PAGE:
Do we environmental social scientists make things too complicated for ourselves? That was one of the stimulating questions that emerged from the workshop Marie Stenseke and I organised here in Göteborg last week – Enhancing the contribution of the social sciences to sustainability debates: how can we be proactive and practical without compromising on complexity? Klas Sandell from Karlstad University encapsulated the dilemma as ‘daring to simplify’ in the public arena. Natural scientists do it all the time, when announcing the latest discoveries in climate change, cancer research or human evolution. Most people accept that there is a huge amount of complexity and detailed research behind such simplifications. Are social scientists too precious about their expertise in complexity?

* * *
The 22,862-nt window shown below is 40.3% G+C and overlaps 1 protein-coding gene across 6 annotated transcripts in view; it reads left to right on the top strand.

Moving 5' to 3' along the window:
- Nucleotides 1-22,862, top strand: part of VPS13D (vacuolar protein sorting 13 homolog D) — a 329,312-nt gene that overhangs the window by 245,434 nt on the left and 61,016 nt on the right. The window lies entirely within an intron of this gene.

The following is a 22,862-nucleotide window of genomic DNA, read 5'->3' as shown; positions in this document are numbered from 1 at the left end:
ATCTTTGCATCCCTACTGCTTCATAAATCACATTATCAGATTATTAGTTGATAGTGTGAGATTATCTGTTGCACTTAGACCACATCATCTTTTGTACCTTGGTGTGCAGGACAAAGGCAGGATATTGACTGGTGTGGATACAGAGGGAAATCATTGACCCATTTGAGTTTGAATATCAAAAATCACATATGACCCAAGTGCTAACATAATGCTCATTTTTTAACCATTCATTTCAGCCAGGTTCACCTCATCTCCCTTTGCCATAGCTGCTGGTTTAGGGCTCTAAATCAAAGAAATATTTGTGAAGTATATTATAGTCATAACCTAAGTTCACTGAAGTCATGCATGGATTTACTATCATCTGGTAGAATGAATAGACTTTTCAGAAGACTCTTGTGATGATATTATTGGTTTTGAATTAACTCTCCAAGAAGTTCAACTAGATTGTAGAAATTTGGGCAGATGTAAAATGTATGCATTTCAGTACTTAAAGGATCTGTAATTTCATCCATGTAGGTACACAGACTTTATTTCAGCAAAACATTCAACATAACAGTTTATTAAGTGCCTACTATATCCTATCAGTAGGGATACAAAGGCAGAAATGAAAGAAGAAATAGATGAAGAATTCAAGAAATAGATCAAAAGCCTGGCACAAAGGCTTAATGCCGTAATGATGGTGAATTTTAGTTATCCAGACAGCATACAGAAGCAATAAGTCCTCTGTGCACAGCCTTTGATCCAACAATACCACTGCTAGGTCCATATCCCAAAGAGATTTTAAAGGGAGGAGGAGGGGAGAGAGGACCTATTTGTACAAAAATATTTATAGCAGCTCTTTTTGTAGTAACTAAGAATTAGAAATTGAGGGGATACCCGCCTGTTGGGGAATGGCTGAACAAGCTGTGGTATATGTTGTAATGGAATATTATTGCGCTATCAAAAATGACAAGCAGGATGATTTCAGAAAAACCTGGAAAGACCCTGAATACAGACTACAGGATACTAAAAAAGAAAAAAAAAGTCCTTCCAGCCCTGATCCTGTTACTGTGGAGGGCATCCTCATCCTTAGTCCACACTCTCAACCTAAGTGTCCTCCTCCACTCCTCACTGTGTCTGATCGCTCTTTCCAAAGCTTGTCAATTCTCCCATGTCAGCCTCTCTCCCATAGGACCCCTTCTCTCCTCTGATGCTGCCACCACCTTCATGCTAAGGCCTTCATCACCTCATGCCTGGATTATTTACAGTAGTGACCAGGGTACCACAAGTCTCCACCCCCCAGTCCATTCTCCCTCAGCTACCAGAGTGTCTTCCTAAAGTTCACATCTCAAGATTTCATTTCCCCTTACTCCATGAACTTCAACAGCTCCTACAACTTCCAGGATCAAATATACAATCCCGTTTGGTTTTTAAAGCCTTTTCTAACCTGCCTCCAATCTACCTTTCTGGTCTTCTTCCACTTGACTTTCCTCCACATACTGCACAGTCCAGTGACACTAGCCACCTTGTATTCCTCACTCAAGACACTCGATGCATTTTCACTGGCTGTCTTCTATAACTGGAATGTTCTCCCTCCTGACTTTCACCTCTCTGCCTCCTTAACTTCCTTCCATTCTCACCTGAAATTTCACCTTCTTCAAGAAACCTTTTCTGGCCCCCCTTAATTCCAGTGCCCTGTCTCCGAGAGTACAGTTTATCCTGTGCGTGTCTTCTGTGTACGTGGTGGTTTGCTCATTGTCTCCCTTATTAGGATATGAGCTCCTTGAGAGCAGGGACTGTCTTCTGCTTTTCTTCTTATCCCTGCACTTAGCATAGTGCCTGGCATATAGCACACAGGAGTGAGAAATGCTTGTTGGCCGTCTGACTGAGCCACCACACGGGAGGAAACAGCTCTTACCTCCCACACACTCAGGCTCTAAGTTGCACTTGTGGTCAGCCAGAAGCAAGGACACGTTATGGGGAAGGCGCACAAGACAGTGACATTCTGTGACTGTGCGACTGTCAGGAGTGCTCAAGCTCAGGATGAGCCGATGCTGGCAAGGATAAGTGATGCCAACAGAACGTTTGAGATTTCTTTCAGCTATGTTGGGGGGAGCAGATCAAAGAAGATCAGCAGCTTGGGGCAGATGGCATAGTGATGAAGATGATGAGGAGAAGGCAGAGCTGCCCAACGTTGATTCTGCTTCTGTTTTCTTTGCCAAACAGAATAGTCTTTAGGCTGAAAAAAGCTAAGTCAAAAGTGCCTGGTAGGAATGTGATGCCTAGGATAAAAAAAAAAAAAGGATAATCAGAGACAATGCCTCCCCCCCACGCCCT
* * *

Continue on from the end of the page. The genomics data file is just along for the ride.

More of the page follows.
Reflecting on the discussion later, and having to report on AUSCCER’s activities for the year, I was reminded that we have made significant steps in 2012. What are Twitter, The Conversation and this blog* if not examples of ‘daring to simplify’ our current thinking and research findings? One great thing about each of these arenas is that they contain the architecture to link to the more detailed work in the background. I at least feel more confident to simplify if I can point the reader to the basis on which I do so. A second advantage is that they are our words (with the concomitant disadvantage that we cannot blame a journalist when things are wrong!). Continue reading